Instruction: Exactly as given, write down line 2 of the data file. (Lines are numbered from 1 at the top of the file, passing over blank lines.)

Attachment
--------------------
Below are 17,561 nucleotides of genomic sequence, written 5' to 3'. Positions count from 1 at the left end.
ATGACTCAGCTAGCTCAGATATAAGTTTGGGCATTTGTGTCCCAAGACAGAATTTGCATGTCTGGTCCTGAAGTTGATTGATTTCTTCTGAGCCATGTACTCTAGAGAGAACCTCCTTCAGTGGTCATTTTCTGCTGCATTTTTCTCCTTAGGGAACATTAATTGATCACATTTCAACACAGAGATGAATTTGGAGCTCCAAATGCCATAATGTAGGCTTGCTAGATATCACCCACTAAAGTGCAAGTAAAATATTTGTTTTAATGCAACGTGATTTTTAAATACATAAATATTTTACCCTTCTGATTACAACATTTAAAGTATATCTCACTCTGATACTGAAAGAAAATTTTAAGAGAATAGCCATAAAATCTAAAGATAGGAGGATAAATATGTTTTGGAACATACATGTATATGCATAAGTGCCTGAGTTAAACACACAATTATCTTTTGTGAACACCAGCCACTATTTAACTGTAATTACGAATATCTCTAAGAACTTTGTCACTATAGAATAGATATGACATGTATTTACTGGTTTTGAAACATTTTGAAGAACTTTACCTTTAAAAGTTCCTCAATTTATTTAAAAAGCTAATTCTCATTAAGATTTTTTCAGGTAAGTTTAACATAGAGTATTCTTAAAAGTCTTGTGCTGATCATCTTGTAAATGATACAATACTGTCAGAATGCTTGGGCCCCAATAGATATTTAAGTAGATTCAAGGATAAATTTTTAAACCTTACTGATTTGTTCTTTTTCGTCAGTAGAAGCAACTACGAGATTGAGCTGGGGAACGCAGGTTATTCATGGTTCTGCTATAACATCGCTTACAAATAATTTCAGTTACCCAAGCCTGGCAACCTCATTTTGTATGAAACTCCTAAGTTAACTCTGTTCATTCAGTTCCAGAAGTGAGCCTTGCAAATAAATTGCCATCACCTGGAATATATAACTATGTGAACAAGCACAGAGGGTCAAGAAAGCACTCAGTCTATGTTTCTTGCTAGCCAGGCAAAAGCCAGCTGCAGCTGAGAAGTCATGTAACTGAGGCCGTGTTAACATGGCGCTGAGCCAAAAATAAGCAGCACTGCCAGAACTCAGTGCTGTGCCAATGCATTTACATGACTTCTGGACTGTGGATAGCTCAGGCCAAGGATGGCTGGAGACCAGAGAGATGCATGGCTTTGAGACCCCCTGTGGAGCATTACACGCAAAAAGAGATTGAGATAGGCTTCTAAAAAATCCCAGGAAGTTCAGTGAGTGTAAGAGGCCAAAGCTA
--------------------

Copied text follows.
ATGACTCAGCTAGCTCAGATATAAGTTTGGGCATTTGTGTCCCAAGACAGAATTTGCATGTCTGGTCCTGAAGTTGATTGATTTCTTCTGAGCCATGTACTCTAGAGAGAACCTCCTTCAGTGGTCATTTTCTGCTGCATTTTTCTCCTTAGGGAACATTAATTGATCACATTTCAACACAGAGATGAATTTGGAGCTCCAAATGCCATAATGTAGGCTTGCTAGATATCACCCACTAAAGTGCAAGTAAAATATTTGTTTTAATGCAACGTGATTTTTAAATACATAAATATTTTACCCTTCTGATTACAACATTTAAAGTATATCTCACTCTGATACTGAAAGAAAATTTTAAGAGAATAGCCATAAAATCTAAAGATAGGAGGATAAATATGTTTTGGAACATACATGTATATGCATAAGTGCCTGAGTTAAACACACAATTATCTTTTGTGAACACCAGCCACTATTTAACTGTAATTACGAATATCTCTAAGAACTTTGTCACTATAGAATAGATATGACATGTATTTACTGGTTTTGAAACATTTTGAAGAACTTTACCTTTAAAAGTTCCTCAATTTATTTAAAAAGCTAATTCTCATTAAGATTTTTTCAGGTAAGTTTAACATAGAGTATTCTTAAAAGTCTTGTGCTGATCATCTTGTAAATGATACAATACTGTCAGAATGCTTGGGCCCCAATAGATATTTAAGTAGATTCAAGGATAAATTTTTAAACCTTACTGATTTGTTCTTTTTCGTCAGTAGAAGCAACTACGAGATTGAGCTGGGGAACGCAGGTTATTCATGGTTCTGCTATAACATCGCTTACAAATAATTTCAGTTACCCAAGCCTGGCAACCTCATTTTGTATGAAACTCCTAAGTTAACTCTGTTCATTCAGTTCCAGAAGTGAGCCTTGCAAATAAATTGCCATCACCTGGAATATATAACTATGTGAACAAGCACAGAGGGTCAAGAAAGCACTCAGTCTATGTTTCTTGCTAGCCAGGCAAAAGCCAGCTGCAGCTGAGAAGTCATGTAACTGAGGCCGTGTTAACATGGCGCTGAGCCAAAAATAAGCAGCACTGCCAGAACTCAGTGCTGTGCCAATGCATTTACATGACTTCTGGACTGTGGATAGCTCAGGCCAAGGATGGCTGGAGACCAGAGAGATGCATGGCTTTGAGACCCCCTGTGGAGCATTACACGCAAAAAGAGATTGAGATAGGCTTCTAAAAAATCCCAGGAAGTTCAGTGAGTGTAAGAGGCCAAAGCTA